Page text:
I'm a PhD student in the field of Bioengineering (sorry in advance for my poor english, btw). I'm analyzing some data to be included in a paper and have some concerns about what'd be the proper test for me to use. Basically, I'm studying the effect of increasing the concentration of a given reagent on the time the chemical reaction takes to start (from now on, latency time). When plotting the data (mean +/- SD), I see two particular consecutive concentrations (C1 and C2; N=9) with slightly different means and with SD that make the values overlap partially in the plot. With the naked eye, one would say both "populations" are not significantly different because of the overlapping. Generally, I like Kolmogorov-Smirnov test since it takes into account all possible differences among groups, not just the mean. By unpaired two-samples K-S test, the two populations I mentioned were not significantly different, but then I decided to perform an ANOVA since everybody does it (most of the cases without taking into account its assumptions, though)... and guess what: both groups were significant (and the same happened when performing t-test).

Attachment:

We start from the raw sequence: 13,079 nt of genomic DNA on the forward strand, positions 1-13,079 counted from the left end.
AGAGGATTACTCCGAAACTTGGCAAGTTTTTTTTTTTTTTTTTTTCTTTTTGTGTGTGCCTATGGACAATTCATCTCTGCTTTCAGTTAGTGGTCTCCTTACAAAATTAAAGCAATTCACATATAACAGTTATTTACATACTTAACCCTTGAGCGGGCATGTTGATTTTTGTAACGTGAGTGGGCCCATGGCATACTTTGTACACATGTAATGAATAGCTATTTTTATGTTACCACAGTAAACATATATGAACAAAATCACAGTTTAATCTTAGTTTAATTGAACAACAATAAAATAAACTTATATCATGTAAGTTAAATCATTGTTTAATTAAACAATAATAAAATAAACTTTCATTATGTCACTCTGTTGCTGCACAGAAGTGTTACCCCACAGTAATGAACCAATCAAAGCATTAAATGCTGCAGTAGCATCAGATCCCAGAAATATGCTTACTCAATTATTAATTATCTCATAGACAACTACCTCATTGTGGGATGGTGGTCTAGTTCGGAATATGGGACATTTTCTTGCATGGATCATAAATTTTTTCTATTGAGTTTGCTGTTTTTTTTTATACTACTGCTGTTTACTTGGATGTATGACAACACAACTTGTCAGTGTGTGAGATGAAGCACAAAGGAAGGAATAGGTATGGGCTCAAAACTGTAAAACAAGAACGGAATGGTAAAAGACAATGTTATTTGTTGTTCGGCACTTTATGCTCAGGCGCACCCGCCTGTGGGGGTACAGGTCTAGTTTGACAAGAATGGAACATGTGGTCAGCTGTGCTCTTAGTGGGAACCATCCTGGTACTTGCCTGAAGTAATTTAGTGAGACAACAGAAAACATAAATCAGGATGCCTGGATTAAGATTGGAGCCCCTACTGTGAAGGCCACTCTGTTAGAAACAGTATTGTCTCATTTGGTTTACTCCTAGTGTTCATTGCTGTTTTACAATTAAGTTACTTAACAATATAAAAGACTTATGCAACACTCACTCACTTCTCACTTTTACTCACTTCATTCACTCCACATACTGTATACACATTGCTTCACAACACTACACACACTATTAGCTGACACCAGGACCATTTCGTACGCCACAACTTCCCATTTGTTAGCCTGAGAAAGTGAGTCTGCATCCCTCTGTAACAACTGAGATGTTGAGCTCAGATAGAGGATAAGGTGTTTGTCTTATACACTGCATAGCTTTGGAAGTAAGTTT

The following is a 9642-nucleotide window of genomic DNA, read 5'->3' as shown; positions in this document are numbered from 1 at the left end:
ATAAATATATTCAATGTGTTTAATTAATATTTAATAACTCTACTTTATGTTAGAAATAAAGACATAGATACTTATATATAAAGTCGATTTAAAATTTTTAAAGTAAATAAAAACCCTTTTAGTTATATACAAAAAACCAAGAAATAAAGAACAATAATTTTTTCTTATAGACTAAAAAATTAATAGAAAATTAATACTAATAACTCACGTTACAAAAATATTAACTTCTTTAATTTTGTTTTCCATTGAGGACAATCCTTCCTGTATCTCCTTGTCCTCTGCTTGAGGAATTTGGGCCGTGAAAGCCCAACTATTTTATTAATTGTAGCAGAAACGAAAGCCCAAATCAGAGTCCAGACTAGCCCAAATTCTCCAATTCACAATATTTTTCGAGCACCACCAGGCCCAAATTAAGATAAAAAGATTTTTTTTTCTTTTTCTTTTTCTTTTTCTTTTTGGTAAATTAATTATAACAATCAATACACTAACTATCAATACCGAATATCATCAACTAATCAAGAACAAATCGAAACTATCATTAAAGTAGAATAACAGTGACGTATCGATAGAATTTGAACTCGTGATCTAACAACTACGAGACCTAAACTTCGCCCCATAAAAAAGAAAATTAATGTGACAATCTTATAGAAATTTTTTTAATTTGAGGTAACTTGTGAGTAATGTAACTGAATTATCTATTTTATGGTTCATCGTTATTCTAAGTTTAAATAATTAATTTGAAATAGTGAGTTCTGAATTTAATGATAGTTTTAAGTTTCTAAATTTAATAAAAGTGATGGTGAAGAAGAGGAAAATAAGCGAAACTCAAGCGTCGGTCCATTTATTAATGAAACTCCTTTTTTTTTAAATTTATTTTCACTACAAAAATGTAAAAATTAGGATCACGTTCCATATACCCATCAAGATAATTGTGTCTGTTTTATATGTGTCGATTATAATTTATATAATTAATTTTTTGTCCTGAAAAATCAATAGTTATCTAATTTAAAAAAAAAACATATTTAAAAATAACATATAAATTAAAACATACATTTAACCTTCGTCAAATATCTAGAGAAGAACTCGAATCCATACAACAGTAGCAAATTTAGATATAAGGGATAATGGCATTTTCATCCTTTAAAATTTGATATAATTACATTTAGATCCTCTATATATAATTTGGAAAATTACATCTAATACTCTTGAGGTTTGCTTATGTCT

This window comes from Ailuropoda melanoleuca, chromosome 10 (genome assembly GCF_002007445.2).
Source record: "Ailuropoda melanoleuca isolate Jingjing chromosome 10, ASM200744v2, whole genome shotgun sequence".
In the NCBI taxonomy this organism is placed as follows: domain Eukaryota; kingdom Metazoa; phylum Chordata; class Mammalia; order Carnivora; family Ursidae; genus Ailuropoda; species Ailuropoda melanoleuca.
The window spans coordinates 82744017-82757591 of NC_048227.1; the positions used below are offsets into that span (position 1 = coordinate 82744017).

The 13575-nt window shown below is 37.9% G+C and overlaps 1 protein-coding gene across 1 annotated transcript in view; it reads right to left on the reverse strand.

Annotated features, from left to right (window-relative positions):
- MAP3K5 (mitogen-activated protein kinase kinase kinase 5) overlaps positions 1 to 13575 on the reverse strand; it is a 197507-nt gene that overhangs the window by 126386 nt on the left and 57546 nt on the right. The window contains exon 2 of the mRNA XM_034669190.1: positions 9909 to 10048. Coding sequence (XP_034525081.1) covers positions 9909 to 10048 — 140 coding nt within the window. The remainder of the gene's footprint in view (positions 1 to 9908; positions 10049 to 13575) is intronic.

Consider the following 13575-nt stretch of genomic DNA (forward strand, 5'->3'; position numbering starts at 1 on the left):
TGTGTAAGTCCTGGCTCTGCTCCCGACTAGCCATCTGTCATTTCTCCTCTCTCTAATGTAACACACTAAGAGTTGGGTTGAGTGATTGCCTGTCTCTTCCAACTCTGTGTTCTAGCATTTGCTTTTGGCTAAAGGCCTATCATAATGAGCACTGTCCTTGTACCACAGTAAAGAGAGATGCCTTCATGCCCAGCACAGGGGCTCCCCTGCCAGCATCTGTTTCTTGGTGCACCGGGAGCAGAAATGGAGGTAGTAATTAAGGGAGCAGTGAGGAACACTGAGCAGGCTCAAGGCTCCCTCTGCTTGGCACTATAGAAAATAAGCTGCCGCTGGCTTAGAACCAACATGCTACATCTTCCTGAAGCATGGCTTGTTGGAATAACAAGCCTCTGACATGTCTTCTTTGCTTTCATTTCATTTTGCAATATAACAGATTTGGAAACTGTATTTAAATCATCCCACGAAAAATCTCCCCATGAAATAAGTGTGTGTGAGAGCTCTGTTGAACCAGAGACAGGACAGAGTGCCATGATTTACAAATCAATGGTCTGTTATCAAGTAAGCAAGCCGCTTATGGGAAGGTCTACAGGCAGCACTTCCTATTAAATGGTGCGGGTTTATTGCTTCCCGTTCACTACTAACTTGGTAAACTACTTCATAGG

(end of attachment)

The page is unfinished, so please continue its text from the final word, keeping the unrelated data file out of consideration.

Then the question arised: should I trust K-S or ANOVA/t-test? For me it'd be odd to say two groups that overlap in terms of mean+/-SD are significantly different, but maybe it's just a concept problem of mine.

Fow what I've read, unpaired two-samples K-S is a pretty potent test for small populations and I thought it'd be a good alternative given the heteroschedasticity I found in my data. But I've read also it's not a decent test, so I don't know what to trust.

I'd really appreciate your help since my mates and bosses seem not to find consensus. Most of them agree with "seeing the groups as populations (mean+/-SD)" but, at the end, systematically run ANOVA tests.

Thanks in advance.

Aitor.